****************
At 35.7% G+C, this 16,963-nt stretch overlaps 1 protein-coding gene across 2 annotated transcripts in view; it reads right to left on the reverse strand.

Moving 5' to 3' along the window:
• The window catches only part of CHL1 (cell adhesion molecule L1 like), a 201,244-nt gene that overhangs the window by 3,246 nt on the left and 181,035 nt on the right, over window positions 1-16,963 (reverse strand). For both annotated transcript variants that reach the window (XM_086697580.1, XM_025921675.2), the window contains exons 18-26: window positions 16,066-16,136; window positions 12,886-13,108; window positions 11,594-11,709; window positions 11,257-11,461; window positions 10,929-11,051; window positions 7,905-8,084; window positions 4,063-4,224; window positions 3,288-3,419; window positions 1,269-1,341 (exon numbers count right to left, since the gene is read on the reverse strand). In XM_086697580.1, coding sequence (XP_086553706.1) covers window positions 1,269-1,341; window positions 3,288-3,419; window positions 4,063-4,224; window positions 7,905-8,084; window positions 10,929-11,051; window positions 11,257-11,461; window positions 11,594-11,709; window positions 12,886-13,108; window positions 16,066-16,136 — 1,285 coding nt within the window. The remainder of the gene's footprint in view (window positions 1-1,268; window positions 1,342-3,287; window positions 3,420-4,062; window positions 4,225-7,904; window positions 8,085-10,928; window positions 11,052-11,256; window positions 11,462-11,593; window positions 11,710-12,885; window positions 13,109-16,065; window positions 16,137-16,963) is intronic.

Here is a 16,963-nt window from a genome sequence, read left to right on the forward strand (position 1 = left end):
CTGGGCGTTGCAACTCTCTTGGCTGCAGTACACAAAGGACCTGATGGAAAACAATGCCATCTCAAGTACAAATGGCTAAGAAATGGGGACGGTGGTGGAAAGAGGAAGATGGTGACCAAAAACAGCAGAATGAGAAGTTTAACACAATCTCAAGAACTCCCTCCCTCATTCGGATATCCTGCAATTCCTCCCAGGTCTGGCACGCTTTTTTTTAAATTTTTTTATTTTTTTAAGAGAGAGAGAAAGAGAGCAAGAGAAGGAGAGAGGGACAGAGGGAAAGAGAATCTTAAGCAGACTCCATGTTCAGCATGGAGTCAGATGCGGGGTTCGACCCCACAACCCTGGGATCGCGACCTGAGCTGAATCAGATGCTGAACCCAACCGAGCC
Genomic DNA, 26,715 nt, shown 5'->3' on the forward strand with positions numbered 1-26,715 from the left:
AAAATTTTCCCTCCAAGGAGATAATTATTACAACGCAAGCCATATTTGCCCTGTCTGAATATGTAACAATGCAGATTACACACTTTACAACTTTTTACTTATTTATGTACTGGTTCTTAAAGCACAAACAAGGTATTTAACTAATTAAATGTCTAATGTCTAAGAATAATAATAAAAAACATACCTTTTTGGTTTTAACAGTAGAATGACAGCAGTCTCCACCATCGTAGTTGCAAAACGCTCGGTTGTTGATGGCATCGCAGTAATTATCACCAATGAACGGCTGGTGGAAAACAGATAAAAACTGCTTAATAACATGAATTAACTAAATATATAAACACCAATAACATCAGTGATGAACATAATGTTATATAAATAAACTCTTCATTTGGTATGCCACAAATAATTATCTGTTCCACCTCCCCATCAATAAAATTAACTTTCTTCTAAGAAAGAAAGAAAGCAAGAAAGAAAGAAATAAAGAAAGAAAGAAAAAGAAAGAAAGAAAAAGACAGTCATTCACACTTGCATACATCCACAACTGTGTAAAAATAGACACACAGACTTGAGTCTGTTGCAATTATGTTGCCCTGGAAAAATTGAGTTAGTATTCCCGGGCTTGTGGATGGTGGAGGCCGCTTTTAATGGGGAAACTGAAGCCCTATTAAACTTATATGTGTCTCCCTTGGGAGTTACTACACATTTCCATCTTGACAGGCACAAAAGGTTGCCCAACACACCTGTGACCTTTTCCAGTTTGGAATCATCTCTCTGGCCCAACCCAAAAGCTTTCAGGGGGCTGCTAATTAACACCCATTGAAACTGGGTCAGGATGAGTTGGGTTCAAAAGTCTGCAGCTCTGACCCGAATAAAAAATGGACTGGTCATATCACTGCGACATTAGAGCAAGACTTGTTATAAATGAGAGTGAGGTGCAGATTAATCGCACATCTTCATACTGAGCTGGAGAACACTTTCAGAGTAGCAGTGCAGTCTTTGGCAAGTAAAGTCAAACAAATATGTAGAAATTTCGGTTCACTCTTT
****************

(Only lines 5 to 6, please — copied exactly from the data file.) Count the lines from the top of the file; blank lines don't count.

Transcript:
CTGGGCGTTGCAACTCTCTTGGCTGCAGTACACAAAGGACCTGATGGAAAACAATGCCATCTCAAGTACAAATGGCTAAGAAATGGGGACGGTGGTGGAAAGAGGAAGATGGTGACCAAAAACAGCAGAATGAGAAGTTTAACACAATCTCAAGAACTCCCTCCCTCATTCGGATATCCTGCAATTCCTCCCAGGTCTGGCACGCTTTTTTTTAAATTTTTTTATTTTTTTAAGAGAGAGAGAAAGAGAGCAAGAGAAGGAGAGAGGGACAGAGGGAAAGAGAATCTTAAGCAGACTCCATGTTCAGCATGGAGTCAGATGCGGGGTTCGACCCCACAACCCTGGGATCGCGACCTGAGCTGAATCAGATGCTGAACCCAACCGAGCC
Genomic DNA, 26,715 nt, shown 5'->3' on the forward strand with positions numbered 1-26,715 from the left: